Sunday, July 3

Macau regulators to double down on the digital yuan

China is going to bet on the digital yuan. As Macau casino owners prepare to bid for new licenses in the city for the first time in two decades, regulators will seize the opportunity to squeeze a little more out of them in 2022. Hopefully they will oblige the gambling center operators offshore to become test benches of the digital yuan.

As current concessions for this $ 37 billion market expire, companies like Sands China and Wynn Macau will be eager to show they play as a team. Regulators are already flexing their muscles. In a government consultation paper on the new bidding process, ideas such as appointing government agents to oversee day-to-day operations are proposed.

Bernstein analysts estimate that the average player loses more than $ 27,000 on every visit to the Macau tables. It has also been a refuge for corrupt officials and businessmen. In December, the chief operator of junket Suncity, Alvin Chan, was implicated in an investigation into illegal gambling. Suncity made it easy for wealthy VIPs to gamble, a market segment that had revenue of about $ 8 billion from gambling in the year before the Covid-19 hit. Just a month earlier, central bank governor Yi Gang suggested that the new Chinese cryptocurrency could be useful in fighting crime and solving complex cross-border payment problems, including money laundering. It is possible that he was thinking of Macau.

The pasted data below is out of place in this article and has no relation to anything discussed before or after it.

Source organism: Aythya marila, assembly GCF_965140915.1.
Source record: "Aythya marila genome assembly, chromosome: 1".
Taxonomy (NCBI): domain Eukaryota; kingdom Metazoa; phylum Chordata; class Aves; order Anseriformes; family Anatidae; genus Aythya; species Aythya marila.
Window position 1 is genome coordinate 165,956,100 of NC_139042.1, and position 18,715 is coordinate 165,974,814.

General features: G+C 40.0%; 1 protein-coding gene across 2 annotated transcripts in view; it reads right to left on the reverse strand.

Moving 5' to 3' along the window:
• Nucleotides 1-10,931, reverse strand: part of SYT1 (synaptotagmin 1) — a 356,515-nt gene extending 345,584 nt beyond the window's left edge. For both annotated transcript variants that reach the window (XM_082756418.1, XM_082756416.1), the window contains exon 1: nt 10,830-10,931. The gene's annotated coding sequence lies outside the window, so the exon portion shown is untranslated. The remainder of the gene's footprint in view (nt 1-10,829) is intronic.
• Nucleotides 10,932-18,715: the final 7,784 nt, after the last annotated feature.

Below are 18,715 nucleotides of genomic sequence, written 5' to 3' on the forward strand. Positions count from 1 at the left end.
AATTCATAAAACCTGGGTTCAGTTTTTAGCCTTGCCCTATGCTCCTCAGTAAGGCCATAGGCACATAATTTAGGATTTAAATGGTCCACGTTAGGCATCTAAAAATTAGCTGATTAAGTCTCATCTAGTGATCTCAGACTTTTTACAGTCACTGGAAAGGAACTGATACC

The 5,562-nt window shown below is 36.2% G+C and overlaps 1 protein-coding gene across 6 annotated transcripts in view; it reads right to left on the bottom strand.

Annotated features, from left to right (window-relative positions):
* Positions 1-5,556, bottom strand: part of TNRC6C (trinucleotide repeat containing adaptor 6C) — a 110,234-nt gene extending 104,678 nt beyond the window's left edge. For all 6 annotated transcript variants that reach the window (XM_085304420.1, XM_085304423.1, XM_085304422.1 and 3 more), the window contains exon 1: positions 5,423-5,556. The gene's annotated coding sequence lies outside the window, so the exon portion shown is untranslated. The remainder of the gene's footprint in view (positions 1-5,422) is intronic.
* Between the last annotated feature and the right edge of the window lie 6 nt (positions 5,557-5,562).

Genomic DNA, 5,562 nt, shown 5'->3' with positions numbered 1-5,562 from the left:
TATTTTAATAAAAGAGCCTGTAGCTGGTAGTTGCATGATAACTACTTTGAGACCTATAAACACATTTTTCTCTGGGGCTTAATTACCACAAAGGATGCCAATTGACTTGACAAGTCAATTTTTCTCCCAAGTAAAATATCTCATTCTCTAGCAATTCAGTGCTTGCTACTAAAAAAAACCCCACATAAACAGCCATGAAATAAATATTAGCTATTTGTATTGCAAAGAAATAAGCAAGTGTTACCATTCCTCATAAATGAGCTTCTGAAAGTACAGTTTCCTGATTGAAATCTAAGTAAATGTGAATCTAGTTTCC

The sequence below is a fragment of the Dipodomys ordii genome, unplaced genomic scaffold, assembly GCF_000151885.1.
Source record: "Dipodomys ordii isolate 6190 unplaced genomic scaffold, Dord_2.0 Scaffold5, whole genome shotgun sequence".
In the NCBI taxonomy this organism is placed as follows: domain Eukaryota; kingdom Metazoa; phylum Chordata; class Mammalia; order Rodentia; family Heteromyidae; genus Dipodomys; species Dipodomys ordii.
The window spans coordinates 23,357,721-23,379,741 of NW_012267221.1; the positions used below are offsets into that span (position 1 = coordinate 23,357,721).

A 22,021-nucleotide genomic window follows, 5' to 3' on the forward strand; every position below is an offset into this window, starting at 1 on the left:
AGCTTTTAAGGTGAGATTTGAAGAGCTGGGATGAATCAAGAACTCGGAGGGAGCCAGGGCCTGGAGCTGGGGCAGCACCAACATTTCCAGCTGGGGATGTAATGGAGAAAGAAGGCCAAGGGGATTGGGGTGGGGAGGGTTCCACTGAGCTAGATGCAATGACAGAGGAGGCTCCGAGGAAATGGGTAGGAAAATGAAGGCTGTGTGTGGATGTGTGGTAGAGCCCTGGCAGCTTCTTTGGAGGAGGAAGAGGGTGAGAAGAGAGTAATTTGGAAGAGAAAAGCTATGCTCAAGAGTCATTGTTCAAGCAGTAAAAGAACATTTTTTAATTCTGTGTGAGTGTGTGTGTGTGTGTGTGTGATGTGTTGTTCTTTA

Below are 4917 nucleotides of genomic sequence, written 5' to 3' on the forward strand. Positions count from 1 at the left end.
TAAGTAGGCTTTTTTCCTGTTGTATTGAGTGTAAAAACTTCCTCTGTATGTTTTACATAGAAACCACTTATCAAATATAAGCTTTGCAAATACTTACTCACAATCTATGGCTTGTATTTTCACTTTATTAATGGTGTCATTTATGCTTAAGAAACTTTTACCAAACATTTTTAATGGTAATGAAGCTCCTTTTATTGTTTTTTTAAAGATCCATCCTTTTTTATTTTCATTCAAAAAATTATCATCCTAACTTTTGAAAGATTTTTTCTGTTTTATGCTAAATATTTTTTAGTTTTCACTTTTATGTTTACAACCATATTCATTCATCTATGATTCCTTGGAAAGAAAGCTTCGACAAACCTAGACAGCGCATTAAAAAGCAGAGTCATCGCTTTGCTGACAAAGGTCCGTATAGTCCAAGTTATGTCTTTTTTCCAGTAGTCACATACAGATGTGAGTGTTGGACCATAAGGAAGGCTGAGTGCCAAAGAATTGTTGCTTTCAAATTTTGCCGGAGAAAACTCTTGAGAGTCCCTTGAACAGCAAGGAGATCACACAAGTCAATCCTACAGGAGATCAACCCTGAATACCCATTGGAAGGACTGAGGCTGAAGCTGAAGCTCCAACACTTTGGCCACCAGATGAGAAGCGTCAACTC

The migration from the gaming hub to digital payments would complement Beijing’s desire for greater oversight of cash flows and customers. Situated outside of Chinese capital controls, Macau is also an ideal place to test the technology before deploying it more widely on the mainland. Others are already considering the concept of cashless casinos that use traceable funds. Australia’s Star Entertainment, for example, says it is exploring digital payments to calm its watchdogs.

VIP favorites like Galaxy Entertainment and Wynn Macau may have once feared that big spenders would shy away from such scrutiny. However, the big players no longer rule the income statement. The mass market now accounts for two-thirds of gaming revenue and nearly 90% of revenue, according to official data and estimates from Breakingviews.

The technology is here: Trials are already underway, and Chinese consumers have already spent about $ 10 billion in digital yuan in the pilot tests. Although watchdogs have a lot to gain and operators less to lose, 2022 will be the year the new currency hits casinos.

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